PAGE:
Made In Paris is continuing her momentum at the forefront of Australian electronic sounds. Her steady release schedule over the past 12 months has put her in the running as one of Australia’s hardest working producers. In a period when many producers stayed dormant, Paris has released a stream of material that works as well in headphones as it would on a dance floor.

In contrast to her previous solo material, Paris’ new releases are primarily collaborative, such as the song Collide featuring London-based vocalist Kalieda and Feel Me featuring production from Sydney-based producer Human Movement as two examples in a string of recent collaborations, remixes (for Nils Hoffmann, Tornado Club and more) and co-productions.

Collide with Kaleida is a mint showcase of Paris’ superb sound-design skills, where she usually likes to use hardware synths and drum machines connected to Ableton Live and Push. Listen through for the vocals to see how perfectly-paired the sounds of Made In Paris production and Kaleida’s vocals are.
Whereas Paris’ collaboration with Human Movement takes her sound into darker territory than we have heard from her previous work, with a workflow necessitated by social distancing guidelines.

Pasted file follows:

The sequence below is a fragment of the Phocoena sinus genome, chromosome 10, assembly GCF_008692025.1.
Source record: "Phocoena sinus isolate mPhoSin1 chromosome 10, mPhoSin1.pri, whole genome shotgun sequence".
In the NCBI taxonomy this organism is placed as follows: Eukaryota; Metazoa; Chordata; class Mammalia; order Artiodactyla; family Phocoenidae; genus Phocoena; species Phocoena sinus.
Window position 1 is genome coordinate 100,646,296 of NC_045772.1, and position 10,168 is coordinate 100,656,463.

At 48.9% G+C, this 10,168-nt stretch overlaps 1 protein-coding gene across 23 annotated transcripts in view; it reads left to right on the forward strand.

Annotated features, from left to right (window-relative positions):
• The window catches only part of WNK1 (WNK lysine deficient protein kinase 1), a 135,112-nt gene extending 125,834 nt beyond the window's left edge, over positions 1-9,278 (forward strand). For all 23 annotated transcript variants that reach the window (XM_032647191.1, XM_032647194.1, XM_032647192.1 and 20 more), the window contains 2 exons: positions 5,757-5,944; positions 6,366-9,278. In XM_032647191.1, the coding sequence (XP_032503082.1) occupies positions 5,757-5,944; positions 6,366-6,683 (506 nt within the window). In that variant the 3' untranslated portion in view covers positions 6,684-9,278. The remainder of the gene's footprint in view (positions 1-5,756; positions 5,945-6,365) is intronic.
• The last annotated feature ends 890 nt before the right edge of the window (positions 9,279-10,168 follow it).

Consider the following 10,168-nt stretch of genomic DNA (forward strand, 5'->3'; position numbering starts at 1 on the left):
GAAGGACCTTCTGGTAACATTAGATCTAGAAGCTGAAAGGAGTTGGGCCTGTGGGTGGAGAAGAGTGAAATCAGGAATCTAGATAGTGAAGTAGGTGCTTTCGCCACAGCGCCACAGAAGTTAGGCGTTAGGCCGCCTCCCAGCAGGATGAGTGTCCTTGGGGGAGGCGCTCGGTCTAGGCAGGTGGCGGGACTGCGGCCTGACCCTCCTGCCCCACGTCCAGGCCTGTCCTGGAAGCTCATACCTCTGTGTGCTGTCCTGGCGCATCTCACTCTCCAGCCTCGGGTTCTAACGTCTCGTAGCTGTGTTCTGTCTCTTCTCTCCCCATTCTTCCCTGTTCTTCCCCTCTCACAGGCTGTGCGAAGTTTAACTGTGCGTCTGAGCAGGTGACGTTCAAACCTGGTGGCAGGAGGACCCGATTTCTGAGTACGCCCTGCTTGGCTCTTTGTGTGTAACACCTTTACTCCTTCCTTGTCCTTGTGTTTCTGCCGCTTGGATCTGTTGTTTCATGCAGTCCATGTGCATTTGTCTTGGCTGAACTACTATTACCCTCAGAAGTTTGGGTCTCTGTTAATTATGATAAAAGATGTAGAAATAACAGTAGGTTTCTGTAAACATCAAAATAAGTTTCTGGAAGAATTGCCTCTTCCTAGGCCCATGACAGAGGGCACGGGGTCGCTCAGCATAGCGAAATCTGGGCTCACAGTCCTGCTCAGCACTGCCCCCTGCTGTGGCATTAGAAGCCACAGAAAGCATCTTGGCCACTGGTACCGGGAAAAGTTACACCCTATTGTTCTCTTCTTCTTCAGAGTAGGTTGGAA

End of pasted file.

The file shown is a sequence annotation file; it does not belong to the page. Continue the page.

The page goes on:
We went into the collaboration with one aim, which was to make a heated club track and I think we hit the nail on that head! 
We worked remotely so I kicked off the track recording a heap of parts on some hardware to send to Eddy (Human Movement). Then Eddy started fleshing it out in an arrangement whilst adding his own sound to the mix. My sound tends to be more slower and darker compared to his faster high energy sound. Put those to together and ‘Feel Me’ was created.

Working with others can be a great way to explore sounds and workflows you might not have otherwise thought of. This can lead to changes in the way you think about and produce music – learning new habits, techniques and strategies you can put into place for later.

On finding the right artists to collaborate with, her advice is simple but timeless:

When reaching out to someone, it’s best to email. Give them some information on yourself and why you think the collaboration could work well, plus any details of your vision for it. 

It’s definitely important that you feel a connection to the artists’ music, but it’s important that you also have a connection with artist as a person. It improves the experience for both of you and the outcome is almost always way better. 

Now that Sydney has reopened and a return to touring on the cards, it looks like Paris is going to be busier than ever.